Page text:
Jaundice presents a big problem for newborns: Left untreated, this common ailment can lead to brain damage and even death. Sadly, many parts of the world lack the necessary equipment for treatment, so up to 100,000 babies die each year from this highly curable illness.
Neonatologist Donna Brezinski and her team at Boston-based Little Sparrows Technologies are working to change that trend with a low-cost portable phototherapy unit designed to cure jaundice while working within the constraints of health care systems with fewer resources.
A World-Class Standard of Care, Anywhere in the World
Brezinski got involved with this issue when she led the neonatal ICU at a community hospital, where she wanted to procure a second phototherapy device so the facility could treat a pair of jaundiced twins. Although she landed a donation to cover the high cost of the device, she wondered about areas of the world where it wouldn’t work to ask for such a donation.
At the same time, she was serving as a research affiliate at MIT, working to improve medical care while patients were in transit from community hospitals to urban centers by maintaining constant communication with paramedics. The point was “to raise the level of care to meet the needs of the patient, regardless of where the patient is.”
The doctor has pursued that same philosophy ever since she founded Little Sparrows — “to meet or exceed the level of care that patients get in the United States.”
Jaundice Doesn’t Have to Be a Problem
“Jaundice is one of the most preventable causes of neonatal death in the developing world,” Brezinski explains. The condition arises from a buildup of bilirubin, a substance that occurs naturally in all of our bodies. For most people, ordinary liver functions prevent such a buildup, but the livers of newborn infants — especially premature ones — can’t always cope.
A small excess of bilirubin causes yellowing of the skin, which affects about 60% of full-term and 80% of pre-term newborns. In severe cases, the substance acts as a neurotoxin that can cause deafness, vision impairment, cerebral palsy, or death. About 10% of all newborns are at high risk — yet jaundice can be cured in almost all cases by blue-light phototherapy.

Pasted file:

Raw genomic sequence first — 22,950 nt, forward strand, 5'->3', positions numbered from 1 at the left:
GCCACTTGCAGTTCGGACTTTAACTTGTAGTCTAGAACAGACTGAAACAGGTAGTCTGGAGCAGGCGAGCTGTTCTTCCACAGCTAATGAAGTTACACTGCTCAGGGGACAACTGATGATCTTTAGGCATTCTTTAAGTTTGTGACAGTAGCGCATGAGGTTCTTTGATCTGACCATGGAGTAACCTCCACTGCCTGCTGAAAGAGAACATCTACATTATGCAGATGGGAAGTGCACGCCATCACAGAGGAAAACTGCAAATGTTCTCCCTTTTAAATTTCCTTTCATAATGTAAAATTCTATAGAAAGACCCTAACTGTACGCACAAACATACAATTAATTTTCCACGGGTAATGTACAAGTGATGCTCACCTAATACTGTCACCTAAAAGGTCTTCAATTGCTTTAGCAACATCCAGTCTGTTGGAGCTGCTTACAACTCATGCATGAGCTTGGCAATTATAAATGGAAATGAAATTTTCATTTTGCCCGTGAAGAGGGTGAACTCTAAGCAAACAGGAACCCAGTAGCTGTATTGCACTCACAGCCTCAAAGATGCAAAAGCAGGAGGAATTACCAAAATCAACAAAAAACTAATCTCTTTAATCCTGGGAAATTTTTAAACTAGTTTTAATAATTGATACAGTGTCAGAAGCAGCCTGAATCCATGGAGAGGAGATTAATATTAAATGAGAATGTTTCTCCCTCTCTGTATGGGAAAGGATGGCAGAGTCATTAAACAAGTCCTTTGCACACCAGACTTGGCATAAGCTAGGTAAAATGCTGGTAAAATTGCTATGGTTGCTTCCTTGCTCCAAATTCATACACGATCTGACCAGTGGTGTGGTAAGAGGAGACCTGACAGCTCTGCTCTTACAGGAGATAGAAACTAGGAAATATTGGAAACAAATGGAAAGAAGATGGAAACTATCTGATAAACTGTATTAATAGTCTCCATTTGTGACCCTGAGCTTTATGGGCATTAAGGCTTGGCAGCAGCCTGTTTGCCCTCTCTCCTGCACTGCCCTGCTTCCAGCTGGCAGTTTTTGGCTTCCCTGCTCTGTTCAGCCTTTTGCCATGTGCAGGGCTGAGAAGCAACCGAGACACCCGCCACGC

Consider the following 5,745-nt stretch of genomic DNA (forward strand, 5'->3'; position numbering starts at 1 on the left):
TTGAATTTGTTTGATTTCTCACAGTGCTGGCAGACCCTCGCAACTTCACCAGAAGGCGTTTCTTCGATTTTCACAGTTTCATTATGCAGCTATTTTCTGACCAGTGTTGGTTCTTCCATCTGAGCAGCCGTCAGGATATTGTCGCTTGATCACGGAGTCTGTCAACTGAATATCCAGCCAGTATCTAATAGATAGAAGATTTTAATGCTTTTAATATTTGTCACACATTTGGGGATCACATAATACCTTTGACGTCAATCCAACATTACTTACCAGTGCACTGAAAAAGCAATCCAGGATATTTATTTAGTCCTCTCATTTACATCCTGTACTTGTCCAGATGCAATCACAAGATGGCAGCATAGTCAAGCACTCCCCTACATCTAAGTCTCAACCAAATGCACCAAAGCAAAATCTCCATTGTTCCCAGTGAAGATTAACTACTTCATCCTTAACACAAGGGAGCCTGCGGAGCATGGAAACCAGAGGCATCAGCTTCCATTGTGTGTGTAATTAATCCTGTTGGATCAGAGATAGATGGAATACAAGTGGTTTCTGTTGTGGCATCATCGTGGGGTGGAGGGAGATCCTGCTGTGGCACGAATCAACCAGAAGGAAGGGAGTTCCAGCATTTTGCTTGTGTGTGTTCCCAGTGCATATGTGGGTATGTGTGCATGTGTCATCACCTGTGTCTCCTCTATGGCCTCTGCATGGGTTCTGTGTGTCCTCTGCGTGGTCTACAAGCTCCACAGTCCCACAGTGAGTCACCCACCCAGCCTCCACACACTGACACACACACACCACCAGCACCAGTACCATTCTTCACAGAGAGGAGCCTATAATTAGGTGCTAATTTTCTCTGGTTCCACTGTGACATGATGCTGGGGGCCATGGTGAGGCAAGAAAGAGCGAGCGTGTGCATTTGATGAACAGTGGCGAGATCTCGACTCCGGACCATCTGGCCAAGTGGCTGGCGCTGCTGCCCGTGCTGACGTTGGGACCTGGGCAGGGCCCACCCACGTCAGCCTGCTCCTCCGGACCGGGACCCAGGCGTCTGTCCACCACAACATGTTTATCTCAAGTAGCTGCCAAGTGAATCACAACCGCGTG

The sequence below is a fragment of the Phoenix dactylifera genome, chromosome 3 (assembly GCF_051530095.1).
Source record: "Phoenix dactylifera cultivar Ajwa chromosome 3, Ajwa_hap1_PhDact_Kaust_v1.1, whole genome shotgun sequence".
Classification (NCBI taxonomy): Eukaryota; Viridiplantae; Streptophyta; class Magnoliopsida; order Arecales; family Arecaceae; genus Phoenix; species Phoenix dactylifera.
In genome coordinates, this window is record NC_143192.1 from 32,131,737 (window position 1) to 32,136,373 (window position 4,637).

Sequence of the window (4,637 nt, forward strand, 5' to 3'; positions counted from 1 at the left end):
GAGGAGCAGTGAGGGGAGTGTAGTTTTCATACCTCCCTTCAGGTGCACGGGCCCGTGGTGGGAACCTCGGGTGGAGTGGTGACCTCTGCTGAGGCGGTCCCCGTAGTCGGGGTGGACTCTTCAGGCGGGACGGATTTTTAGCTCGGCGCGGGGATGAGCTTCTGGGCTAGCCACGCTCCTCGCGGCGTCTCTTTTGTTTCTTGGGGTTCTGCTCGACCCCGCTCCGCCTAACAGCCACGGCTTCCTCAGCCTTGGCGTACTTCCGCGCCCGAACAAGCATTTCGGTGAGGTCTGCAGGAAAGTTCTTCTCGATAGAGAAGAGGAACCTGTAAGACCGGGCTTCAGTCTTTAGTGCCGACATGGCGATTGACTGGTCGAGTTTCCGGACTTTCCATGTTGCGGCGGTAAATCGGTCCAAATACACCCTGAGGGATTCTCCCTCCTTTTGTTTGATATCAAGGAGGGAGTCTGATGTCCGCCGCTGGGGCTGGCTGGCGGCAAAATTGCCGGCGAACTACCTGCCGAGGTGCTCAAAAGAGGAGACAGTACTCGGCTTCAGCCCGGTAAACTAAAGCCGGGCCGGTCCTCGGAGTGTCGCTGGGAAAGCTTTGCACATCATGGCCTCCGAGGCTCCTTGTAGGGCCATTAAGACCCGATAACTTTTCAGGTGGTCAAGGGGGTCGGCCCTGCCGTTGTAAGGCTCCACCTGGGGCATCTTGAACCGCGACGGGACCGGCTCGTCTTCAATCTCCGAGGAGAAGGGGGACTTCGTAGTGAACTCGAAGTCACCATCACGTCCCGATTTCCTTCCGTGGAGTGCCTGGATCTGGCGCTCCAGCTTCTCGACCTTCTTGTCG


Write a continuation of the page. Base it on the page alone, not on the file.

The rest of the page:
In the developing world, babies often receive limited skilled medical care during pregnancy, delivery, and the first week of life. In the U.S., Brezinski explains, screening for jaundice is “part of routine care of the newborn,” but in places like Burundi, where Little Sparrows has a pilot program, screening is often “inadequate or absent, for any number of reasons.”
As the doctor puts it, “Even though we could cure it, we can’t treat it [in those places] — and that is the tragedy.”
Portable, Affordable Treatment for Neonatal Jaundice
Brezinski tackled this challenge by getting her hands dirty. “I actually started by building prototypes at my kitchen table,” she says, working to construct an inexpensive phototherapy device as good or better than traditional ones using nothing but parts she could order online.
Through several generations of design prototypes, she kept in mind not only the clinical requirements for treating neonatal jaundice, but also practical constraints “to be sure this was going to be usable and deployable in a low-resource area.”